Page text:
New Delhi: Apollo Tyres plans to set up a new plant in Hungary at an investment of 442.2 million euros (about Rs. 3,450 crore) and the investment aid given by the country's government has been cleared by the European Commission.
The project is expected to create over 975 jobs. It is to be carried out in Gyongyoshalasz in Northern Hungary, the commission said in a statement reported By PTI.
The European Commission has found that regional investment aid totalling 95.7 million euros to Apollo Tyres for the construction of a tyre plant in Gyongyoshalasz is in line with EU state aid rules, it added.
"The Commission found that the aid granted by Hungary favours regional development while any distortions of competition will remain limited," it said.
"Apollo Hungary's investment project is expected to create 975 new jobs in Gyongyoshalasz. It will contribute significantly to the development of the region without unduly distorting competition in the Single Market," European Commission Vice President in Charge of Competition Policy Joaquin Almunia said.
Apollo Tyres spokesperson did not comment on the development.
According to the European Commission, in June 2014, Hungary notified plans to support the construction of a new tyre plant with a direct grant of 48.2 million euros, an employment grant of 2.8 million euros and tax allowances of around 44.7 million euros, says PTI report.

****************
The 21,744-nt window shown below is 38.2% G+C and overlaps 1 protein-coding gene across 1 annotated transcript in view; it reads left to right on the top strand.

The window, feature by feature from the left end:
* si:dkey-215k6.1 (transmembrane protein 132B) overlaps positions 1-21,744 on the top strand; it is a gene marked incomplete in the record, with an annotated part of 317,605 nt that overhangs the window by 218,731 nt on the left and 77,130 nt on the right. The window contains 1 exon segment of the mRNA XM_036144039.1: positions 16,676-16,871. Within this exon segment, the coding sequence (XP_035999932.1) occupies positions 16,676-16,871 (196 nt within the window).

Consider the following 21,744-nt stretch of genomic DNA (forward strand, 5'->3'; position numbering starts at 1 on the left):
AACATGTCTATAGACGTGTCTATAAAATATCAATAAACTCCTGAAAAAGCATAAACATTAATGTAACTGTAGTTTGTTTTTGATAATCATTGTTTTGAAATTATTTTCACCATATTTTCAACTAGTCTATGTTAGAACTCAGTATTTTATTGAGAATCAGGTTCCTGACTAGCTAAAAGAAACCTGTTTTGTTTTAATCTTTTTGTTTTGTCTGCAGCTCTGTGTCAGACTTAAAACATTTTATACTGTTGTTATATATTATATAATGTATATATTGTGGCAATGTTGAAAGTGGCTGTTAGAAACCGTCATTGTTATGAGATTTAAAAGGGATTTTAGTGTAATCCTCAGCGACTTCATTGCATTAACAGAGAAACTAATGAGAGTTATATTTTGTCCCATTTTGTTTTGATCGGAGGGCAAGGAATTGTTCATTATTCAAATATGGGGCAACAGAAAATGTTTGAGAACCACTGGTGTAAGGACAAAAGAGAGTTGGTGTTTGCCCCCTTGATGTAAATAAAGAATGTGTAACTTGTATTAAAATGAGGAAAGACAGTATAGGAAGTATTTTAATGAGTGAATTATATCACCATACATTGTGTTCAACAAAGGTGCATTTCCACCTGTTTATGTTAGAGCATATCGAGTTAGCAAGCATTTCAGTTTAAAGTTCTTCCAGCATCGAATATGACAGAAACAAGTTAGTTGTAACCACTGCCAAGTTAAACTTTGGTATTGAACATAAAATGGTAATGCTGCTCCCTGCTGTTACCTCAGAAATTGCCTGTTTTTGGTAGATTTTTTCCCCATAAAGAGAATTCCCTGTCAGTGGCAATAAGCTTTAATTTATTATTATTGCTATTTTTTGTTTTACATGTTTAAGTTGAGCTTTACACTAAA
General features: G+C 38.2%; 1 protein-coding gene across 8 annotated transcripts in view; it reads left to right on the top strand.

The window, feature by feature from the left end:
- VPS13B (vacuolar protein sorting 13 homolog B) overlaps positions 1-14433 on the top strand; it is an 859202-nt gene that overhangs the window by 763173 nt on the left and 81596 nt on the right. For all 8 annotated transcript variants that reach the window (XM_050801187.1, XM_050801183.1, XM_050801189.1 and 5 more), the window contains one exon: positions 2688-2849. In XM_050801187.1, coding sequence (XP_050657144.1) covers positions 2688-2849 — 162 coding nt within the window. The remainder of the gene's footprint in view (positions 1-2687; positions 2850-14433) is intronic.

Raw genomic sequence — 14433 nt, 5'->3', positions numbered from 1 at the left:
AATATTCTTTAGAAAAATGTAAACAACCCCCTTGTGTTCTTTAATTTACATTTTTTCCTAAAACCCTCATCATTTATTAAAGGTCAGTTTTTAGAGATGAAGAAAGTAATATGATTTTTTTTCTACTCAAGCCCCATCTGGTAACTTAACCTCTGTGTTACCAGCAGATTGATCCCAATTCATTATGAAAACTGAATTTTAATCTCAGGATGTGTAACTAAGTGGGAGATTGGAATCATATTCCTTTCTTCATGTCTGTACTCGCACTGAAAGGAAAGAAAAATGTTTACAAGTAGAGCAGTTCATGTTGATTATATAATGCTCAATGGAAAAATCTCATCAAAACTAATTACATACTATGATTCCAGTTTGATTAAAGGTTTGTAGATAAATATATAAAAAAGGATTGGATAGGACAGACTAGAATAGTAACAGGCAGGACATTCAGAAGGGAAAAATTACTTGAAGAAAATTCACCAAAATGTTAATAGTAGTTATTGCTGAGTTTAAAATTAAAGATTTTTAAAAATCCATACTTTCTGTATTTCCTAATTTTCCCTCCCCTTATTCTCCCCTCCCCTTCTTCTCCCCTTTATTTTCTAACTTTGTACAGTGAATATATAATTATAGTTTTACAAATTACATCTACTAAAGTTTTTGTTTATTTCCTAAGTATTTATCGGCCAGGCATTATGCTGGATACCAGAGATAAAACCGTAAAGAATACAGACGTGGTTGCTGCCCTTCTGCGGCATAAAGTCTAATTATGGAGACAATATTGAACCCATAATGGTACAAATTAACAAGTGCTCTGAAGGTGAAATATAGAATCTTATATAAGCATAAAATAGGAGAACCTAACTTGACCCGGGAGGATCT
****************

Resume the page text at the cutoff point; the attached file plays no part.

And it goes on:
As the project is to be carried out in Eszak-Magyarorszag region, an area with high unemployment and a GDP well below EU average, it became eligible for regional aid under Article 107(3)(a) of the Treaty on the functioning of the European Union (TFEU), it said.
"The state aid is granted in the framework of existing aid schemes but had to be notified to the Commission for individual assessment and clearance because of the high aid amount that carries a higher risk of distorting competition," the commission said.
In August Apollo Tyres had announced that it would invest euro 500 million on a greenfield facility in Eastern Europe. The company had envisaged an annual production capacity of 5.5 million units passenger car tyres and 6.75 lakh units heavy commercial vehicle tyres.
The company decided to go ahead with the new plant in Eastern Europe after its failed $2.5 billion takeover of US-based Cooper Tire.